Under the proposed law, a person deemed by Beijing to have committed a crime on the Mainland will go on trial there, if a Hong Kong judge and the chief executive accept the prima facie evidence presented by the Mainland, which could be doctored for political or economic reasons. Moreover, the accused will have no right to defend themselves in Hong Kong’s court system. But with hundreds of Hong Kong businessmen languishing in jails on the Mainland, some on trumped-up charges resulting from business disputes, and the kidnapping of five Hong Kong booksellers from Hong Kong and Thailand, by Mainland authorities and their subsequent televised “confessions,” any policy that facilitates the removal of Hong Kong residents to the Mainland for trial will trigger a massive, even violent, response.
But is Beijing behind this law? Would they want such a crisis at this time? In January this year, Chinese President Xi Jinping highlighted the numerous politically sensitive anniversaries this year: the 100th anniversary of the 1919 May Fourth movement, which signifies the emergence of democratic values in early 20th century China, the 70th anniversary of the founding of the People’s Republic of China in 1949 and most important, the 30th anniversary of 4 June 1989, which still haunts Chinese politics. This current unrest in Hong Kong increases the Sino-US trade war’s deleterious impact on the Chinese economy by risking the abrogation of the US Congress’ Hong Kong Policy Act, which assures Hong Kong all of the economic privileges it had while it was a British colony. A violent police crackdown in Hong Kong, or further tightening of democratic freedoms as entailed in the Extradition Law, is leading many in the US to call on President Trump to abrogate this law, which he can do by a swipe of his pen. While the likelihood remains moderate, should he do so, Hong Kong would suffer terribly and Beijing would be deeply wounded.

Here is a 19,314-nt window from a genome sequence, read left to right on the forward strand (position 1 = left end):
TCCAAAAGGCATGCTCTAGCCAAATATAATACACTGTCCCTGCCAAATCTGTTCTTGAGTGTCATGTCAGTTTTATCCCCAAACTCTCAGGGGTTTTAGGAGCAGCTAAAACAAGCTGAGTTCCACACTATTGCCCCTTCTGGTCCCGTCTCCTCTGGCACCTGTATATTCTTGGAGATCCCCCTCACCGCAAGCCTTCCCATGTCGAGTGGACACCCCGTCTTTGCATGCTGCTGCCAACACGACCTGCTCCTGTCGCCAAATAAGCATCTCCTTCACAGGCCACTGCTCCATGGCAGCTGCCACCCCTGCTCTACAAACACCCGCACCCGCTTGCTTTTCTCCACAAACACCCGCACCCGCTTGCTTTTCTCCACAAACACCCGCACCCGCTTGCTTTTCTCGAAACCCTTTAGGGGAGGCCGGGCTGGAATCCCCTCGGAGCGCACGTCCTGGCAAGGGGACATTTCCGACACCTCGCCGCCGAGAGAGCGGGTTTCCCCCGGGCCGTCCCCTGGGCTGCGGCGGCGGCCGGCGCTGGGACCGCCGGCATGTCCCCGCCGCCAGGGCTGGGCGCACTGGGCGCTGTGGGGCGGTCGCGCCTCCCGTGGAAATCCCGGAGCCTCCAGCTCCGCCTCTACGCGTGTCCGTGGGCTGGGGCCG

Finally, if Lam’s commission from Beijing was to promote economic development, this law will be her undoing. Hundreds of foreign companies use Hong Kong as a home base for their staff to jump into the Mainland. But under the Extradition Treaty, business people, who may commit misdeeds on the Mainland, where the market economy is replete with numerous grey zones, can no longer feel safe in Hong Kong: many companies may move to Singapore or even Taiwan. That situation is now compounded by the recent violence, and the possibility that unrest will persist, hurting Hong Kong’s stocks, housing prices, and business confidence in general in the medium term. So, unless she can find some way to back down, perhaps by admitting that she has misjudged the level of opposition, Hong Kong is in for a bad time. As for Lam herself, she will be lucky if Beijing lets her finish this term in office, and can no longer expect a second term on the horizon.
Professor David Zweig will become professor emeritus of social science at the Hong Kong University of Science and Technology at the end of June. He is also director of Transnational China Consulting Limited.